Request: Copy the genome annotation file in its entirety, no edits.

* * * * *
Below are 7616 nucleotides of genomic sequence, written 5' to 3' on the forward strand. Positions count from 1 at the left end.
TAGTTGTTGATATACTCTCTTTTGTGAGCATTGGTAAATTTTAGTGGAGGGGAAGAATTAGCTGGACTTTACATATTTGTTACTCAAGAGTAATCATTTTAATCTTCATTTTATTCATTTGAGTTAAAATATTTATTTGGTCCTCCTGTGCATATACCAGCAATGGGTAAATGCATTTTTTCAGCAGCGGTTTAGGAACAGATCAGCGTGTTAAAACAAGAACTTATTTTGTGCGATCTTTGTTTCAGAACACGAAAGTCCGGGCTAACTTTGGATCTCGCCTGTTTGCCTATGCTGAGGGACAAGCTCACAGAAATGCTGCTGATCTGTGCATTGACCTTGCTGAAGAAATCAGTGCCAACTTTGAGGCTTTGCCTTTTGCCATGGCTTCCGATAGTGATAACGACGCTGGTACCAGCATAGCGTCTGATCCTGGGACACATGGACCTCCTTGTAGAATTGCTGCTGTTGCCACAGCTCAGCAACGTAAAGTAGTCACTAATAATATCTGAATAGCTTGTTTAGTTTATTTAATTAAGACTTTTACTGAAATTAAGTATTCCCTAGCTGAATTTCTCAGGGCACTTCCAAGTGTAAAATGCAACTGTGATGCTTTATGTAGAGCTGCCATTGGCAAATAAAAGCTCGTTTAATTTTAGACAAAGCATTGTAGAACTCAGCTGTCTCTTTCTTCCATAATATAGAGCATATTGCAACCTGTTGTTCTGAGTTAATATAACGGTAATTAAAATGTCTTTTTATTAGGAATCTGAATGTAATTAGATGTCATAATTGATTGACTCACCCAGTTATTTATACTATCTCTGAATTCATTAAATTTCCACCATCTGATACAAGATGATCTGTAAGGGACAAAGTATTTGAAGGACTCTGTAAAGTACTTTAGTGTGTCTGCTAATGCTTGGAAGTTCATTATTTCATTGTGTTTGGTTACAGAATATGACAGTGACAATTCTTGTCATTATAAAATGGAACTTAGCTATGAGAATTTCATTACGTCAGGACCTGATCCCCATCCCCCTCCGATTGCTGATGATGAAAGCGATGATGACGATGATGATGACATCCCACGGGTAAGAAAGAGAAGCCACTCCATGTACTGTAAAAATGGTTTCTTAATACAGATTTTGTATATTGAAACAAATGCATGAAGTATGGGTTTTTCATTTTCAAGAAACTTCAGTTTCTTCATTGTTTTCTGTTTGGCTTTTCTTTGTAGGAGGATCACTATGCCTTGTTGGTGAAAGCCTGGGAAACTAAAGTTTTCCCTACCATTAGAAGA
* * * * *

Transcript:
Below are 7616 nucleotides of genomic sequence, written 5' to 3' on the forward strand. Positions count from 1 at the left end.
TAGTTGTTGATATACTCTCTTTTGTGAGCATTGGTAAATTTTAGTGGAGGGGAAGAATTAGCTGGACTTTACATATTTGTTACTCAAGAGTAATCATTTTAATCTTCATTTTATTCATTTGAGTTAAAATATTTATTTGGTCCTCCTGTGCATATACCAGCAATGGGTAAATGCATTTTTTCAGCAGCGGTTTAGGAACAGATCAGCGTGTTAAAACAAGAACTTATTTTGTGCGATCTTTGTTTCAGAACACGAAAGTCCGGGCTAACTTTGGATCTCGCCTGTTTGCCTATGCTGAGGGACAAGCTCACAGAAATGCTGCTGATCTGTGCATTGACCTTGCTGAAGAAATCAGTGCCAACTTTGAGGCTTTGCCTTTTGCCATGGCTTCCGATAGTGATAACGACGCTGGTACCAGCATAGCGTCTGATCCTGGGACACATGGACCTCCTTGTAGAATTGCTGCTGTTGCCACAGCTCAGCAACGTAAAGTAGTCACTAATAATATCTGAATAGCTTGTTTAGTTTATTTAATTAAGACTTTTACTGAAATTAAGTATTCCCTAGCTGAATTTCTCAGGGCACTTCCAAGTGTAAAATGCAACTGTGATGCTTTATGTAGAGCTGCCATTGGCAAATAAAAGCTCGTTTAATTTTAGACAAAGCATTGTAGAACTCAGCTGTCTCTTTCTTCCATAATATAGAGCATATTGCAACCTGTTGTTCTGAGTTAATATAACGGTAATTAAAATGTCTTTTTATTAGGAATCTGAATGTAATTAGATGTCATAATTGATTGACTCACCCAGTTATTTATACTATCTCTGAATTCATTAAATTTCCACCATCTGATACAAGATGATCTGTAAGGGACAAAGTATTTGAAGGACTCTGTAAAGTACTTTAGTGTGTCTGCTAATGCTTGGAAGTTCATTATTTCATTGTGTTTGGTTACAGAATATGACAGTGACAATTCTTGTCATTATAAAATGGAACTTAGCTATGAGAATTTCATTACGTCAGGACCTGATCCCCATCCCCCTCCGATTGCTGATGATGAAAGCGATGATGACGATGATGATGACATCCCACGGGTAAGAAAGAGAAGCCACTCCATGTACTGTAAAAATGGTTTCTTAATACAGATTTTGTATATTGAAACAAATGCATGAAGTATGGGTTTTTCATTTTCAAGAAACTTCAGTTTCTTCATTGTTTTCTGTTTGGCTTTTCTTTGTAGGAGGATCACTATGCCTTGTTGGTGAAAGCCTGGGAAACTAAAGTTTTCCCTACCATTAGAAGA